Putting popular content on the network closer to the customer not only improves the customer experience, it also can save the content provider money, Peterson says. He explains that the HBOs and Disneys of the world can spend a lot of time and money formatting content for better encoding rates, but if the network is not delivering at that quality, these efforts can be a waste of money. The data that AppGlide Video Analytics delivers can let content owners know what quality network they’re getting. “That’s analytics that the content aggregator just does not have today,” Peterson says.
The on-net CDN solution is in the network and gathers Netflow data from routers to learn what content is the most popular. It also leverages Alcatel-Lucent Ventures’ cloud-based data warehouse. This positions service providers like the telcos and cablecos to compete with traditional CDN providers like Akamai (News - Alert) and Level 3, Peterson acknowledges, and the telcos and cablecos are well positioned to do that because they can manage every part of the network from the core to the local loop.
AppGlide Video Analytics, which runs on Amazon’s Elastic Compute Cloud, is available for trial now. The company declined to provide pricing, but said that it will charge service providers for AppGlide Video Analytics on a per subscriber basis.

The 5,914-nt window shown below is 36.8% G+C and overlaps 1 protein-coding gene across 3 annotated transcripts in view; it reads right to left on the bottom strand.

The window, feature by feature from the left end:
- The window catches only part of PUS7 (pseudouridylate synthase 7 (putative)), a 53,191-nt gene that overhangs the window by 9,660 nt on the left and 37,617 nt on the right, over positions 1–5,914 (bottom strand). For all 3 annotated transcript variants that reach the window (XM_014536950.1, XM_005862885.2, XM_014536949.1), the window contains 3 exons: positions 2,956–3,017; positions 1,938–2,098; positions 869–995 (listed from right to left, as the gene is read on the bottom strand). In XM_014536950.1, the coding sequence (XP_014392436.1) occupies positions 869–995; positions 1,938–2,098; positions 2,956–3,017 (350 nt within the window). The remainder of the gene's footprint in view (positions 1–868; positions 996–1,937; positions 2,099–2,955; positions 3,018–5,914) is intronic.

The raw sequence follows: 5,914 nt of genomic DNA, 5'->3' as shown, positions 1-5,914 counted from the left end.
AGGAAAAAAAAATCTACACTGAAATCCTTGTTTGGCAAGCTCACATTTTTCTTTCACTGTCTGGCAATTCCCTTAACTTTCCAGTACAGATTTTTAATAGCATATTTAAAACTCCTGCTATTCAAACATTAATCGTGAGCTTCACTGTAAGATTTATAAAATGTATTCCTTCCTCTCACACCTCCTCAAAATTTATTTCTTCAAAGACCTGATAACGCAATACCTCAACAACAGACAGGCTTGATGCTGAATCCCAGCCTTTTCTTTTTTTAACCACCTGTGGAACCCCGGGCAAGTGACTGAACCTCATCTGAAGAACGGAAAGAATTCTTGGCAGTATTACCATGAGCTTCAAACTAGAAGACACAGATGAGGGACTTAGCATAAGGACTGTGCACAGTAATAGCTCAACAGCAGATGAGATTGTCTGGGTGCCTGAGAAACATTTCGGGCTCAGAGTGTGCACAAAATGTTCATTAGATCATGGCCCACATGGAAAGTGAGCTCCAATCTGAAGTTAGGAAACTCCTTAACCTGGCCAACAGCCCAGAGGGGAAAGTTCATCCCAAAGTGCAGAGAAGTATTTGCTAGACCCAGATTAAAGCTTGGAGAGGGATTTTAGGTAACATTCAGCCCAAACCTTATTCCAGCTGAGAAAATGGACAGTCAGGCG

The unveiling of AppGlide Video Analytics follows by about three months the news that Akamai and Ericsson (News - Alert) have joined forces. In February at Mobile World Congress the companies announced they are developing software that will enable Ericsson gear to interface with a policy control solution that ties into the Akamai CDN.
That will allow service providers like the telephone companies to cache popular traffic closer to customers – and within the wireless network. And that will accelerate content delivery, allowing service providers to not only offer a better customer experience, but to justify their investment in the joint Akamai/Ericsson solutions by offering premium services to end users and content companies, and by enabling those network operators to use their network resources more efficiently.
Ericsson declined to specify which of its products will support the Akamai-related software, saying the software might run on existing or new Ericsson “nodes” in the network, or even on networks not based on Ericsson infrastructure. (Vestberg at one point mentioned the word “appliance”.)
Nonetheless, Akamai and Ericsson in February said they’d already tested the joint “cloud” solution, as they called it, with developers and expected to introduce it to service providers in the next six months, which would mean later this summer or in early fall.
“The content owners are ready to go,” said David Kenny, Akamai president, said back in February. He added that once the companies get enough service providers in a geographical area interested in the joint solution it will be ready to roll.
Ericsson declined NGN magazine’s late May/early June requests to provide an update on this effort.
Edited by Stefania Viscusi